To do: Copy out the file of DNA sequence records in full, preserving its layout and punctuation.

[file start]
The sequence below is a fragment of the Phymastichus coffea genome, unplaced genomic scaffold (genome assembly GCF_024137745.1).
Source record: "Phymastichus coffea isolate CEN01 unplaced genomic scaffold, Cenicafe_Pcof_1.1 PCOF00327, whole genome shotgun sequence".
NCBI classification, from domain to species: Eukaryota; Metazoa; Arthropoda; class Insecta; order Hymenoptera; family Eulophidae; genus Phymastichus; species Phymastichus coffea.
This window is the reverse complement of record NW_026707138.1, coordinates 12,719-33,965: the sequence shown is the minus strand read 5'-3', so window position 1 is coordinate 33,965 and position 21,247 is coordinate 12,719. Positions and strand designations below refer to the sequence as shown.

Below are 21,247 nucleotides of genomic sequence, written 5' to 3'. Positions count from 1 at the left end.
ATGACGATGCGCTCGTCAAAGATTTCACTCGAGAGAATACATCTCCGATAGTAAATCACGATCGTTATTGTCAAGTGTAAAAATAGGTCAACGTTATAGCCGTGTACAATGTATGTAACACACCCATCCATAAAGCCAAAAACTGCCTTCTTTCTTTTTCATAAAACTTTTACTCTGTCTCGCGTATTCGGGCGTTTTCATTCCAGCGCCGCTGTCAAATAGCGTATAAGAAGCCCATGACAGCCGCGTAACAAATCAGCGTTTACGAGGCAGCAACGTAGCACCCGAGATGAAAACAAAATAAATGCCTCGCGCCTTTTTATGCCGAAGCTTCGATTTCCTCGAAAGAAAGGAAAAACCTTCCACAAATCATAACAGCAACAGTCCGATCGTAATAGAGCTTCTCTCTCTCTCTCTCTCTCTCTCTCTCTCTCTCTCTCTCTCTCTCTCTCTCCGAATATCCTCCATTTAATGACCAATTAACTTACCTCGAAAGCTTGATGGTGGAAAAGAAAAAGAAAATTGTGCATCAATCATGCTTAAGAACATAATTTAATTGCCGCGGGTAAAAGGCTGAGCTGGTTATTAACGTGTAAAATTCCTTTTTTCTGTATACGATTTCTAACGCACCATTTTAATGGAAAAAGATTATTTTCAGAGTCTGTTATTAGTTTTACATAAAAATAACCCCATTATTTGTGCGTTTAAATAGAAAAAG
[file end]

The sequence below is a fragment of the Phymastichus coffea genome, unplaced genomic scaffold (genome assembly GCF_024137745.1).
Source record: "Phymastichus coffea isolate CEN01 unplaced genomic scaffold, Cenicafe_Pcof_1.1 PCOF00327, whole genome shotgun sequence".
NCBI classification, from domain to species: Eukaryota; Metazoa; Arthropoda; class Insecta; order Hymenoptera; family Eulophidae; genus Phymastichus; species Phymastichus coffea.
This window is the reverse complement of record NW_026707138.1, coordinates 12,719-33,965: the sequence shown is the minus strand read 5'-3', so window position 1 is coordinate 33,965 and position 21,247 is coordinate 12,719. Positions and strand designations below refer to the sequence as shown.

Below are 21,247 nucleotides of genomic sequence, written 5' to 3'. Positions count from 1 at the left end.
ATGACGATGCGCTCGTCAAAGATTTCACTCGAGAGAATACATCTCCGATAGTAAATCACGATCGTTATTGTCAAGTGTAAAAATAGGTCAACGTTATAGCCGTGTACAATGTATGTAACACACCCATCCATAAAGCCAAAAACTGCCTTCTTTCTTTTTCATAAAACTTTTACTCTGTCTCGCGTATTCGGGCGTTTTCATTCCAGCGCCGCTGTCAAATAGCGTATAAGAAGCCCATGACAGCCGCGTAACAAATCAGCGTTTACGAGGCAGCAACGTAGCACCCGAGATGAAAACAAAATAAATGCCTCGCGCCTTTTTATGCCGAAGCTTCGATTTCCTCGAAAGAAAGGAAAAACCTTCCACAAATCATAACAGCAACAGTCCGATCGTAATAGAGCTTCTCTCTCTCTCTCTCTCTCTCTCTCTCTCTCTCTCTCTCTCTCTCTCTCTCCGAATATCCTCCATTTAATGACCAATTAACTTACCTCGAAAGCTTGATGGTGGAAAAGAAAAAGAAAATTGTGCATCAATCATGCTTAAGAACATAATTTAATTGCCGCGGGTAAAAGGCTGAGCTGGTTATTAACGTGTAAAATTCCTTTTTTCTGTATACGATTTCTAACGCACCATTTTAATGGAAAAAGATTATTTTCAGAGTCTGTTATTAGTTTTACATAAAAATAACCCCATTATTTGTGCGTTTAAATAGAAAAAG